of the lessor and their relationship is that of a landlord and a tenant.

Therefore, since the contract was one of rent in this case and not a loan as used

in Act No. 2655 or the Usury Law, it is not applicable in this case.



Manila Trading and Supply Company v. Tamaraw Plantation

Company

G.R. No. 2299. February 28, 1925

Villamor, J.

Doctrine: The interest of the price of the thing sold on credit over its cash sale price is

no interest within the purview of the Usury Law, if the sale is made in good faith and

not as mere pretext to cover a usurious loan.

Facts:

This case arose from two causes of action filed by Manila Trading & Supply Company

against Tamaraw Plantation Company. The parties have agreed that the price of the

goods sold and mortgaged in the document Exhibit A (first cause of action) was

P5,300, if paid in cash, but as said goods were purchased on credit, the cash price

was increased 5 per cent. The parties have also agreed that to the cash price of the

goods sold and mortgaged in the document Exhibit B (second cause of action) there

was added 5 percent of said amount because the goods were purchased on credit.

Both agreements also provide a penalty of 33 1/3 percent and the interest at 12 per

cent per annum from the date of the execution of the document.

The defendant paid the first six monthly installments of the goods under Exhibit A,

however, it defaulted in the payment of the remaining balance. Defendant also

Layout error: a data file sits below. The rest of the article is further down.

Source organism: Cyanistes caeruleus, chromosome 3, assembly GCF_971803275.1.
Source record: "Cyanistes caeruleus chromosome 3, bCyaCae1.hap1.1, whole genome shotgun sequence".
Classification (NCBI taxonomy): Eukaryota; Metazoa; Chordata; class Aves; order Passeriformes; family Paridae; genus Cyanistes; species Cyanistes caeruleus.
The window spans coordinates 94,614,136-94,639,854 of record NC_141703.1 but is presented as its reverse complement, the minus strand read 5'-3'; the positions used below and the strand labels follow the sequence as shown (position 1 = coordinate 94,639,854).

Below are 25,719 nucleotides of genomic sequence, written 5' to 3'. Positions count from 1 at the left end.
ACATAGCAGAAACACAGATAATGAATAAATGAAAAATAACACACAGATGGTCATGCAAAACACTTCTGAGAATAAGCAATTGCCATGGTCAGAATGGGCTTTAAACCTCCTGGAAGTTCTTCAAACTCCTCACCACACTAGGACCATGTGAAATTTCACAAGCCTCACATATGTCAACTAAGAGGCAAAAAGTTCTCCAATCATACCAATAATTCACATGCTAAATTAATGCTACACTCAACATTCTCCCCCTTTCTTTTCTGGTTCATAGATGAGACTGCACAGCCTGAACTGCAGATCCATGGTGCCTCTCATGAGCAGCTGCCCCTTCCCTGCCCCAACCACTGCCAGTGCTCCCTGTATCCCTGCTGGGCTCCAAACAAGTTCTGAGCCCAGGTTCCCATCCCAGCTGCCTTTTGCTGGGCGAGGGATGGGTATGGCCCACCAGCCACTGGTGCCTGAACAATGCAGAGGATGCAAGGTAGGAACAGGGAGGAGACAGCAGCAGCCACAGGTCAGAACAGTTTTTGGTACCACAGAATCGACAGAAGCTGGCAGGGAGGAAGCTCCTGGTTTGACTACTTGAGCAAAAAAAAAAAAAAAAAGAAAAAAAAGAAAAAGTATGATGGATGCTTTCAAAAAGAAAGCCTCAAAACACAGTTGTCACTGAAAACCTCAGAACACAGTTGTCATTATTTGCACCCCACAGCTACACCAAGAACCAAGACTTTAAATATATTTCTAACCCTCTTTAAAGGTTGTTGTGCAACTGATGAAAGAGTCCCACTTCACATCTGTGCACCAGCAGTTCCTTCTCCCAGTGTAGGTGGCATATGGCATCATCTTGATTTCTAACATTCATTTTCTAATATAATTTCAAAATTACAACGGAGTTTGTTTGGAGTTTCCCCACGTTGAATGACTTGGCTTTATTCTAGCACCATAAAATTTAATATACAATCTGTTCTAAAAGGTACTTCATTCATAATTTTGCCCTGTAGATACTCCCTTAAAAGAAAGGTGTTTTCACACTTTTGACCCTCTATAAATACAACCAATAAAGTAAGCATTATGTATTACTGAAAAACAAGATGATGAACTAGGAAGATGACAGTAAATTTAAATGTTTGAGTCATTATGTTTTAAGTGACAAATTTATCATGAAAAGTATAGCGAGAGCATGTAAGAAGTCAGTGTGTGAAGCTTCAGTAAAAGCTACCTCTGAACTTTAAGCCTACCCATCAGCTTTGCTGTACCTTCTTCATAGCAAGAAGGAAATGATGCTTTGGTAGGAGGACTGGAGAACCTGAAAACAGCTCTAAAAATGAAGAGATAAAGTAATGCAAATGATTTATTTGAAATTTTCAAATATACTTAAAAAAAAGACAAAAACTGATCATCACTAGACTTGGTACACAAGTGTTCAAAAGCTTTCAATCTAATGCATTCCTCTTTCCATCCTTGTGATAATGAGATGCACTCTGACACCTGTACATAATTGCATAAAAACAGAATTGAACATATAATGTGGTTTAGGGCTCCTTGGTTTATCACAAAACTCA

initially paid P800 as payment for the goods under Exhibit B but eventually failed to

pay the remaining balance. Plaintiff sought to recover the unpaid remaining balance

of the purchase price in the manner provided for under Exhibits A & B.

Now appellant argues that the price of the sale on credit, which is 5 percent more

than the cash price, added to the 12 per cent interest stipulated by the parties,

makes the contracts of sale and mortgages in question usurious.

Issue:

Does the increase of the price of an article sold on credit upon its cash sale value

constitute sale interest within the meaning of the Usury Law?

Ruling:

No. The instant case is of a chattel mortgage given to secure payment for the

agricultural implements sold by the plaintiff to the defendant. The transaction

was carried out between the parties in good faith, and there is no proof that the

contract of sale of agricultural effects, secured by a mortgage on the same goods,

was executed as a loan of money.

This being so, the parties may freely agree upon the price of the goods sold, and

it cannot be said that the credit, greater than the cash, price, constitutes interest

within the meaning of the Usury Law. The increase of the price, when the sale is